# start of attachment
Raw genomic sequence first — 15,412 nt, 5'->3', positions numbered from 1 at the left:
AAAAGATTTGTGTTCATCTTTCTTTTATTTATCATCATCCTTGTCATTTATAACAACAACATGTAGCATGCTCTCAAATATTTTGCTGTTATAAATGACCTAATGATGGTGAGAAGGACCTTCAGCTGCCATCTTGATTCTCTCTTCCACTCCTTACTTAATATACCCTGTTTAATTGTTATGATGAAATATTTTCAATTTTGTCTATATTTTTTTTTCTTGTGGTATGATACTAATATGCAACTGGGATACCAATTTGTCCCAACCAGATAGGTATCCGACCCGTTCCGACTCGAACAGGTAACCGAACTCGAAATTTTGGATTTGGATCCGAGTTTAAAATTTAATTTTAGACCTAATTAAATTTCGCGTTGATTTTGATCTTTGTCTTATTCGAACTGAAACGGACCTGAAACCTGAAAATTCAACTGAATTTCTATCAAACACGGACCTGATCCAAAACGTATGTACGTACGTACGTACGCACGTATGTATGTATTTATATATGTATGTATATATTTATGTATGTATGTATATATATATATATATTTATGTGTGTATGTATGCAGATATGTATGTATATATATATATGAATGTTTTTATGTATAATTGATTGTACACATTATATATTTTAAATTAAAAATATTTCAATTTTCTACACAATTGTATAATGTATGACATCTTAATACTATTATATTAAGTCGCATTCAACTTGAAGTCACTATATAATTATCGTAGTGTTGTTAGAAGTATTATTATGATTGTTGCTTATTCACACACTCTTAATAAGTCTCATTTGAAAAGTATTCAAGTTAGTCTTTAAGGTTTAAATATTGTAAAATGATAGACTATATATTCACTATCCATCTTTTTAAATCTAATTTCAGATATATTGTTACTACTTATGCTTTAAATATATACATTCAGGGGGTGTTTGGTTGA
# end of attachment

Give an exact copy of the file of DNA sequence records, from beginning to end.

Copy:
Raw genomic sequence first — 15,412 nt, 5'->3', positions numbered from 1 at the left:
AAAAGATTTGTGTTCATCTTTCTTTTATTTATCATCATCCTTGTCATTTATAACAACAACATGTAGCATGCTCTCAAATATTTTGCTGTTATAAATGACCTAATGATGGTGAGAAGGACCTTCAGCTGCCATCTTGATTCTCTCTTCCACTCCTTACTTAATATACCCTGTTTAATTGTTATGATGAAATATTTTCAATTTTGTCTATATTTTTTTTTCTTGTGGTATGATACTAATATGCAACTGGGATACCAATTTGTCCCAACCAGATAGGTATCCGACCCGTTCCGACTCGAACAGGTAACCGAACTCGAAATTTTGGATTTGGATCCGAGTTTAAAATTTAATTTTAGACCTAATTAAATTTCGCGTTGATTTTGATCTTTGTCTTATTCGAACTGAAACGGACCTGAAACCTGAAAATTCAACTGAATTTCTATCAAACACGGACCTGATCCAAAACGTATGTACGTACGTACGTACGCACGTATGTATGTATTTATATATGTATGTATATATTTATGTATGTATGTATATATATATATATATTTATGTGTGTATGTATGCAGATATGTATGTATATATATATATGAATGTTTTTATGTATAATTGATTGTACACATTATATATTTTAAATTAAAAATATTTCAATTTTCTACACAATTGTATAATGTATGACATCTTAATACTATTATATTAAGTCGCATTCAACTTGAAGTCACTATATAATTATCGTAGTGTTGTTAGAAGTATTATTATGATTGTTGCTTATTCACACACTCTTAATAAGTCTCATTTGAAAAGTATTCAAGTTAGTCTTTAAGGTTTAAATATTGTAAAATGATAGACTATATATTCACTATCCATCTTTTTAAATCTAATTTCAGATATATTGTTACTACTTATGCTTTAAATATATACATTCAGGGGGTGTTTGGTTGA